Chronic Fatigue Syndrom

Chronic Fatigue

Countless people feel abnormally tired and would gladly take to their beds by late afternoon. Most people who mention this symptom to their doctor will not be given a diagnosis despite a thorough examination. If the hemoglobin, iron and thyroid levels are normal, there is not much the doctor can recommend.  Frequently, the actual causes of fatigue are chronic stress, micronutrient deficiency or hormonal deficiency.

Chronic Stress, Burnout

People who are stressed produce more cortisol in the adrenal cortex. However, the adrenal gland is only able to produce large amounts of cortisol for approximately 3 years after which it falls into an exhaustive state and produces a dramatically decreased amount of cortisol. This results in burnout, a state of complete physical and mental exhaustion.  By conducting a simple test, the cortisol day profile, it can be determined if a patient is still in a state of high stress (high cortisol level) or burnout (low cortisol level).


Anyone who doesn't have a balanced diet will suffer from a lack of essential nutrients sooner or later.  Young people who tend to avoid fresh fruit and vegetables in favour of the daily consumption of sugary foods and energy drinks are highly likely to suffer from debilitating fatigue in early adulthood.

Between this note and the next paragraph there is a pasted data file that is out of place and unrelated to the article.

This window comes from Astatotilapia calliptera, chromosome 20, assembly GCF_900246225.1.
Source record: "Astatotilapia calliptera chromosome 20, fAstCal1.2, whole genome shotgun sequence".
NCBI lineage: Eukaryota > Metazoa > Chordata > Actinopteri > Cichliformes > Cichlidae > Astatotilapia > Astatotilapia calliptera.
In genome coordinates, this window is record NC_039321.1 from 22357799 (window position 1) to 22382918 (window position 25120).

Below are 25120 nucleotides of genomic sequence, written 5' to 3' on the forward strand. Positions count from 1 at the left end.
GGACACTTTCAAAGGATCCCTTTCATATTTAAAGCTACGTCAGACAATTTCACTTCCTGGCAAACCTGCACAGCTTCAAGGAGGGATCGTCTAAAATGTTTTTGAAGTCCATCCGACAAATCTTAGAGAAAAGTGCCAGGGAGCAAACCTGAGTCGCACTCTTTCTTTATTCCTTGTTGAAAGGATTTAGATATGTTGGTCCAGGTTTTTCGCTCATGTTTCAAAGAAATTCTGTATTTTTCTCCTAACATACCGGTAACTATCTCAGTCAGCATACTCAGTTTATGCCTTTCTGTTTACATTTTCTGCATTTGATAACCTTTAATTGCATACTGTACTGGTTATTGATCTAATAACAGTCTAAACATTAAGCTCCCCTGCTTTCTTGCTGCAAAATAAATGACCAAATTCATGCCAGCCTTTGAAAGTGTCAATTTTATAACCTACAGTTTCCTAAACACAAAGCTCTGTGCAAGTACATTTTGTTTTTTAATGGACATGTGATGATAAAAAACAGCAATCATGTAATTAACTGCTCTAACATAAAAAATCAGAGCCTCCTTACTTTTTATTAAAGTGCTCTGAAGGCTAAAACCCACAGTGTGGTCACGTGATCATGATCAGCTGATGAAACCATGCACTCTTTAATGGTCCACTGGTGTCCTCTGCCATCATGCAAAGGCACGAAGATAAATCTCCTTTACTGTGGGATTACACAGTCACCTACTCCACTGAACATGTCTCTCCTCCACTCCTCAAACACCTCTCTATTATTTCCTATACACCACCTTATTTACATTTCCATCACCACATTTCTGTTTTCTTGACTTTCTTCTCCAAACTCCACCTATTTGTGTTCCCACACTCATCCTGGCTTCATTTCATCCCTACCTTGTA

In such cases, there is no need for expensive medical investigation, but rather simple advice on healthy eating. If the cells lack the micronutrients, the mitochondria cannot produce energy. If individual cells lack energy, the whole body suffers from exhaustion. The cure is simple:  replenish all the essential nutrients through healthy nutrition. To accelerate the healing process, the intake of natural vitamins and minerals can be increased by using Moringa and Aroinia extract.

Intestinal diseases

One of the main reasons for the insufficient absorption of essential nutrients is chronic inflammation of the intestine in the form of Crohn's disease or ulcerative colitis, both of which are easily treatable.

Hormone deficiency

People seldomly associate chronic fatigue with a hormone imbalance. Humans have around 150 hormones of which only 20 have been explored. Our hormones function in a finely balanced relationship with each other which is easily upset by stress, the contraceptive pill, medication and many other factors. Lack of estriol, progesterone or testosterone can result in fatigue and many other symptoms.  Whenever fatigue is a symptom, a measurement of the hormones is urgently recommended (a saliva test is more accurate than a blood test).


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